The original information bulletin was issued by the Bureau in
1997, and the updated version largely elaborates on the principles
set out in the original, but with some notable changes. In
particular, the revised bulletin has been expanded to include a
template compliance program, a template "certification
letter" for execution by employees following training, and a
"due diligence checklist" for senior management. Although
the revised bulletin has no legal effect and is not binding on the
Bureau, it provides businesses with guidance as to the elements of
a credible and effective corporate compliance program - which could
prove important in the Bureau's consideration of a
recommendation for leniency or alternative resolutions, should
prosecution under the Competition Act nonetheless become a
Like the original, the revised bulletin sets out five essential
components of any corporate compliance program:
senior management involvement and support;
corporate compliance policies and procedures;
training and education;
monitoring, auditing and reporting mechanisms; and
consistent disciplinary procedures and incentives.
The template compliance program framework contained in the
revised bulletin, as well as the employee certification letter and
the due diligence checklist for management may be used as
illustrative guides, but they should not be viewed as prescriptive.
These tools must be tailored to the user's particular situation
and resources. Businesses are encouraged to obtain independent
legal advice when developing a compliance program in order to
ensure that it is effective and to address compliance issues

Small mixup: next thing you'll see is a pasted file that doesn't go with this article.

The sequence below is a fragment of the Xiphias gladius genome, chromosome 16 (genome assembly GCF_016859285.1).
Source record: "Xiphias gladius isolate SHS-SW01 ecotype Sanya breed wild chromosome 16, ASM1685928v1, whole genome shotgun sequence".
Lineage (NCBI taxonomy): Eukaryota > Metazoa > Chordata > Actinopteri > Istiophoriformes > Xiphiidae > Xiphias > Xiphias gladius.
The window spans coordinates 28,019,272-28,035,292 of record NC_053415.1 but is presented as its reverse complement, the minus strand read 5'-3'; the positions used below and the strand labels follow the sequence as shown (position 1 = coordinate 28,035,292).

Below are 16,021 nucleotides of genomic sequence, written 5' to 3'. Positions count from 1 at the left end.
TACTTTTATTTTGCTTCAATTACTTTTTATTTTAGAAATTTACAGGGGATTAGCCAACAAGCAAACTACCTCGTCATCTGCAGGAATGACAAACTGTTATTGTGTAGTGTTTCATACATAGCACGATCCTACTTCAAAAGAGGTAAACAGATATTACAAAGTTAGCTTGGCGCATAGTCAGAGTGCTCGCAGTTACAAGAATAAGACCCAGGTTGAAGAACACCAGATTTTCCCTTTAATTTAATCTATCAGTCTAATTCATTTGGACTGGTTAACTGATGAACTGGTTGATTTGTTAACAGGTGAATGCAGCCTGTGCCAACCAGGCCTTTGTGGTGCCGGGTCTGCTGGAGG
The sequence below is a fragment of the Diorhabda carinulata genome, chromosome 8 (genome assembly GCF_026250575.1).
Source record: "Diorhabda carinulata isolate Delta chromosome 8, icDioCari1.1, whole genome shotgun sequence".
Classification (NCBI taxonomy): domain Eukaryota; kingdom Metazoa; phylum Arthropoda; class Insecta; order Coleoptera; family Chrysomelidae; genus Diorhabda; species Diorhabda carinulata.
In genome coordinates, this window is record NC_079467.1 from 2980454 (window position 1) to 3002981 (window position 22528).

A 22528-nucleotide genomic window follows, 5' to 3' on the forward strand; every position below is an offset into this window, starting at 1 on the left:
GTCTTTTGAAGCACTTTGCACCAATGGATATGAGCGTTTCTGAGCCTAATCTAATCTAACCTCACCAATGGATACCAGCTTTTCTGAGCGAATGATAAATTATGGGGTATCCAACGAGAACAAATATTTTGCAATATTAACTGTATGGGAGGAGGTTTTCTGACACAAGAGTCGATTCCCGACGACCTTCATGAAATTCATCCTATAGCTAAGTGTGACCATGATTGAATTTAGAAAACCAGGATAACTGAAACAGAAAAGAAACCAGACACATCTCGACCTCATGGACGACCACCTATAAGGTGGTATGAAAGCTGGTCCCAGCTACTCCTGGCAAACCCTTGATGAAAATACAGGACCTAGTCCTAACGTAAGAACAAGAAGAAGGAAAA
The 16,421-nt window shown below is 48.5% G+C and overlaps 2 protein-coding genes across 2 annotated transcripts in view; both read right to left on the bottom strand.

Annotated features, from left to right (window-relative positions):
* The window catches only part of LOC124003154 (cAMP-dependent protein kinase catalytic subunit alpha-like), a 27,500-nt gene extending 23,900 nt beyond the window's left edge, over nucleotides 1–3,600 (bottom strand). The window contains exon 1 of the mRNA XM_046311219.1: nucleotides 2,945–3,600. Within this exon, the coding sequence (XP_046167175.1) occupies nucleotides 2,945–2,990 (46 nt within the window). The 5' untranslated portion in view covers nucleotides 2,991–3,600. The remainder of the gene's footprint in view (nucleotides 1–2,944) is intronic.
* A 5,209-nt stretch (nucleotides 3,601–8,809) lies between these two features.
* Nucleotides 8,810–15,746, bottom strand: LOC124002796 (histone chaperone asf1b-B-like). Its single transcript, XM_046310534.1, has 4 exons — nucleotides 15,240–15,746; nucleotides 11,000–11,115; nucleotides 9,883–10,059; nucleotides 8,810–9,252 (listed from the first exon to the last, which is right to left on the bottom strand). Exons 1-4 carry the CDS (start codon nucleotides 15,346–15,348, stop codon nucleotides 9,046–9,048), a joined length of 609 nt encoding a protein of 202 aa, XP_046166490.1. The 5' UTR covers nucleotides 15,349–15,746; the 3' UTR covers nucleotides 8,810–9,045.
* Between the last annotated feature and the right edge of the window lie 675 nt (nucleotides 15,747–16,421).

specific to their business activities and industry.
As the revised bulletin notes, having a credible and effective
corporate compliance program can reduce the risk of contravening
the law and can also provide early warning of potentially
anti-competitive conduct. In respect of certain offences, a
business that has a credible and effective corporate compliance
program in place may be able to demonstrate that it took reasonable
steps to avoid non-compliance and to support a due diligence
Interestingly, trade associations are singled out in the revised
bulletin as being particularly able to benefit from the
implementation of a compliance policy, as they may be exposed to
greater risks of anti-competitive conduct by their members. The
revised bulletin advises that more information regarding trade
associations can be found in the Bureau's draft Information Bulletin on Trade
Associations, which was released for public comment the
The content of this article is intended to provide a general
guide to the subject matter. Specialist advice should be sought
about your specific circumstances.
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The Canadian Competition Bureau issued a template document for use as a form of Consent Agreement, to be filed with the Competition Tribunal to resolve concerns the Bureau may have with proposed mergers.
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